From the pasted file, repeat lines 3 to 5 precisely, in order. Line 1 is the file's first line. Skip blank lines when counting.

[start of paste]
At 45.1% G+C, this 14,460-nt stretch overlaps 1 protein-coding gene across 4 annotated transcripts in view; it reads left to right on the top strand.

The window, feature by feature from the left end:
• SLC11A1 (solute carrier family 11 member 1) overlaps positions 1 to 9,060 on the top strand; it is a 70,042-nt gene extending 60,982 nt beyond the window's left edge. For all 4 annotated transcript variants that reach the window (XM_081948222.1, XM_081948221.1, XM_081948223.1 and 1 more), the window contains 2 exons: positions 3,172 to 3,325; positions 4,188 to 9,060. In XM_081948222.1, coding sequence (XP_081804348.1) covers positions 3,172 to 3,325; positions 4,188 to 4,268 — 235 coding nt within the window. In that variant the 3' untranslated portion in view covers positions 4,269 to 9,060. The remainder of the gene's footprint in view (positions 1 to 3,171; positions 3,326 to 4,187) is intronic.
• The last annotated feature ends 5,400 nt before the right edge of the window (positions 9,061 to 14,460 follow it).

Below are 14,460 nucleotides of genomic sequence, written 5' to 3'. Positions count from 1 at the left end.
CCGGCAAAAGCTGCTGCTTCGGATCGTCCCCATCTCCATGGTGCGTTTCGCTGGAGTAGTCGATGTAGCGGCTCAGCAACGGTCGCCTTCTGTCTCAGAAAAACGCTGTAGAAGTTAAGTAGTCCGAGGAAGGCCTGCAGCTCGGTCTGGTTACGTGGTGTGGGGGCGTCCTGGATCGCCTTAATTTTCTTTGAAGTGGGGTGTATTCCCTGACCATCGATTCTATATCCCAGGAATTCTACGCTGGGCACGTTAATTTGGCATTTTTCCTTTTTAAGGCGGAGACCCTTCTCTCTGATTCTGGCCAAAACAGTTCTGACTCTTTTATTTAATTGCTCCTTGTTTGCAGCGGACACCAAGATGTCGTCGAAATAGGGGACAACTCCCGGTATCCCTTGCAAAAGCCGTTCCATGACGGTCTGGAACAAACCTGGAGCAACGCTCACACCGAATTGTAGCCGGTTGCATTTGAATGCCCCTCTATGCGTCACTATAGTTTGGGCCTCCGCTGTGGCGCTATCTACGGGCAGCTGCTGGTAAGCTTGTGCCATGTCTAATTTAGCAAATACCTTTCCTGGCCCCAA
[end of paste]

• SLC11A1 (solute carrier family 11 member 1) overlaps positions 1 to 9,060 on the top strand; it is a 70,042-nt gene extending 60,982 nt beyond the window's left edge. For all 4 annotated transcript variants that reach the window (XM_081948222.1, XM_081948221.1, XM_081948223.1 and 1 more), the window contains 2 exons: positions 3,172 to 3,325; positions 4,188 to 9,060. In XM_081948222.1, coding sequence (XP_081804348.1) covers positions 3,172 to 3,325; positions 4,188 to 4,268 — 235 coding nt within the window. In that variant the 3' untranslated portion in view covers positions 4,269 to 9,060. The remainder of the gene's footprint in view (positions 1 to 3,171; positions 3,326 to 4,187) is intronic.
• The last annotated feature ends 5,400 nt before the right edge of the window (positions 9,061 to 14,460 follow it).

Below are 14,460 nucleotides of genomic sequence, written 5' to 3'. Positions count from 1 at the left end.